Thursday, January 22, 2009

The age of ubiquity

You’ve seen it for years and you see it today in television advertising, in the movies, in news reports and still photographs: the black or minority man or woman literally on the edge of the frame, last in a visual series, on or near the very periphery of the visual space you’re looking at. On the margins.

It’s no accident. It’s become such a basic aspect of our culture that its composition is rarely questioned, and infrequently tweaked. But this is a passive kind of poison: You can’t see people who look like you constantly shunted to the visual sidelines without being affected by it.

The practice isn’t as bad, as pervasive as it used to be; years of fitful advances by minorities in the studios and newsrooms and ad agencies of America have seen to that. But it’s still one of the more corrosive features of our relentless teleculture.


It’s going to be real hard to do that for the next four years. That formula changed permanently on Election Night 2008, and it changed again on Inauguration Day. Barack Obama has completed the long process of moving African Americans, and minorities generally, to a place among the larger pixels of American culture.

The word “pixels” isn’t dropped casually. It speaks to the way the visual is our main avenue for communication. Whether it’s on your flat-screen in the living room or a billboard on the highway, we tend to prioritize what’s important by what we see, how often we see it, and how much we pay attention. It's how we order things of interest, influence and impact. Who’s that on the box, what’s he saying? Check it out. What the face is saying might be important. Especially if it’s the president’s face.

That face on television, online and in magazines and newspapers. That face we see every day as an index to what’s crucial, maybe indispensable to the national life.

That face has never been a black face before. It is now, and will be for at least the next four years.

That fact changes the definition — the benchmark — of American normality. Forever.

There are some moments of American discovery that can’t be repealed or reversed. Obama’s inauguration as president was one such moment. With a felicitous irony, it ratified what may be the central emotional principle of participatory democracy: You’re not on the margins anymore when the President of the United States looks like you.

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African Americans have come close to this cultural ubiquity before. It’s a fact for black people over a certain age, those who remember growing up in households where the triptych images of John F. Kennedy, Robert F. Kennedy and Rev. Martin Luther King Jr. hung on the walls or adorned the mantels. For many elders it was a kind of personal iconography; for a lot of folks in the 60’s and 70’s, these men were the accessible saints, the contemporary North Stars of our moral compass.

King had a divinely inspired capacity for summoning this nation to honor its basic principles, but all of King’s transformative career occurred before the advent of modern television and the Internet. President Obama’s ubiquity in American life will transcend King’s own, because of the social advances that King made possible, the political advances Obama made possible, and the technological advances America made possible.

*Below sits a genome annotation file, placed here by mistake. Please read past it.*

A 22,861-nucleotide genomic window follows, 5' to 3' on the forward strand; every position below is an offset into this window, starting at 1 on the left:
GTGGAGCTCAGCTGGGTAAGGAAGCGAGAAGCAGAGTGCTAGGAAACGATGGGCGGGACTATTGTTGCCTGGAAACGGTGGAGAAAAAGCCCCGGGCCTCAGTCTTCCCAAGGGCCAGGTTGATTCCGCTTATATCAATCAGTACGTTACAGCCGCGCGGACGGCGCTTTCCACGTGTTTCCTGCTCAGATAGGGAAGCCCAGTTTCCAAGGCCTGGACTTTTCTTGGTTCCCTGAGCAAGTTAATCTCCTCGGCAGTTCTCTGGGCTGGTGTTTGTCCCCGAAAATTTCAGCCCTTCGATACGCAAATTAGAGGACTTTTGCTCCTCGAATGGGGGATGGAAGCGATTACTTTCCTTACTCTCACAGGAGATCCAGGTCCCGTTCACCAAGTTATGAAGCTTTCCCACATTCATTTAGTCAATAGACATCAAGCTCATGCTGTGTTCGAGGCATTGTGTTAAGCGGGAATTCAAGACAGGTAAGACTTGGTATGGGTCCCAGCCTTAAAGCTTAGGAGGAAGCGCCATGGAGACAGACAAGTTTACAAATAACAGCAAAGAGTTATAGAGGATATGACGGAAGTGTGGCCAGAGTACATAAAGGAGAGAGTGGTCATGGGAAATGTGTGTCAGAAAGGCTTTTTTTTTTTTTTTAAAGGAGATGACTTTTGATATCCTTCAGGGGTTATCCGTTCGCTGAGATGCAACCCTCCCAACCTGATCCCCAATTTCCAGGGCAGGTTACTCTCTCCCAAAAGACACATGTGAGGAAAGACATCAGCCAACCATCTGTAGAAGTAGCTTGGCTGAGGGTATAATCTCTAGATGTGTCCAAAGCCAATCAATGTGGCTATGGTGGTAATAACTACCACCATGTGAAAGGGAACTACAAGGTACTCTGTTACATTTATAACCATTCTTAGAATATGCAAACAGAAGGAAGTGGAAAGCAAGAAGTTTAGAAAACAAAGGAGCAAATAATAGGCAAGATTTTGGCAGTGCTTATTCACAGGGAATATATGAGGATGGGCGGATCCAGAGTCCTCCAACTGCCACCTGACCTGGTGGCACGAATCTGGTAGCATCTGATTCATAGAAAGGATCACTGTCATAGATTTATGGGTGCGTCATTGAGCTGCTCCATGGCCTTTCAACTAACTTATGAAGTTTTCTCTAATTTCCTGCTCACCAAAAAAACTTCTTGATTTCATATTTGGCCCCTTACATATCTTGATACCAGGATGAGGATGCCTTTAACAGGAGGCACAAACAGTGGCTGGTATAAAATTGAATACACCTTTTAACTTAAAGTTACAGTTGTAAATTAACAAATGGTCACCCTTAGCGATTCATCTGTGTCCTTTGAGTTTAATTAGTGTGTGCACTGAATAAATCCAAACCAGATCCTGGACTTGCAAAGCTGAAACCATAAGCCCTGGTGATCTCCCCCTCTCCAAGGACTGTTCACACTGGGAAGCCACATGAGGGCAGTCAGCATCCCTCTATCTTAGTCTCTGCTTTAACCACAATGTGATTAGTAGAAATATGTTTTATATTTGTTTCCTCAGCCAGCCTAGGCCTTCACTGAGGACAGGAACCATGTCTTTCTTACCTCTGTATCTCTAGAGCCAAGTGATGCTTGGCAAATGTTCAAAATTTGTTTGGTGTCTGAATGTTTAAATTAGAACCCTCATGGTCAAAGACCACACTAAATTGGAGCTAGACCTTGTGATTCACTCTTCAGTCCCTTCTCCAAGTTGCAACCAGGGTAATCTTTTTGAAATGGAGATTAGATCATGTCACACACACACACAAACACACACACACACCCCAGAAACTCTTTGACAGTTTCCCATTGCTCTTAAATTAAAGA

All due respect to Roland Burris, the new junior senator from Illinois, but he’s not the self-described “magic man.” President Obama is. The nation’s new chief executive, everywhere at once, the elected arbiter of all things American, the baseline standard for our lives. The automatic normal.

And black people have never been in that situation before. This is new and exciting and maybe even faintly terrifying.

Oh, the presidential honeymoon will end. Those ads for victory plates and presidential coins won’t be on TV forever. The realities of the job will settle on that slender Obama frame; the challenges once theoretical and now real will hasten the appearance of the salt-and-pepper hair we know he's been hiding with Just For Men.

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And for too many millions of black and minority Americans, Obama’s elevation to the presidency is no panacea. Nothing changes for those without work, in danger of foreclosure, recently laid off, under threat of being laid off. The panoply of social pathologies we are heir to and those who take on ourselves won't vanish. Theirs are lives already challenged everyday.

But even so, now for African Americans especially, there’s something special that wasn’t there before. There's a charge in the air that wasn’t there before, a different fact of the undercurrent of our lives. It’s what you tell yourself: A black man is running the country, a man who’s made a pledge to make things better. Got to get up off this couch, out of these doldrums, away from this funk. A black man is running the country.

And as time passes, that’s when it gets really, wonderfully interesting: when the newness of this ubiquitous moment wears off, and Barack Obama becomes to the American people as a leader what blacks and minorities have always sought to be to America as people: Not three-fifths of anything, but whole and sufficient. Not peripheral, but central. John Q. Citizen. Jane Q. Citizen. Everyday people. The automatic normal.
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Image credits: Monitor image (via MSNBC): Michael E. Ross. Obama plate: hsn.com

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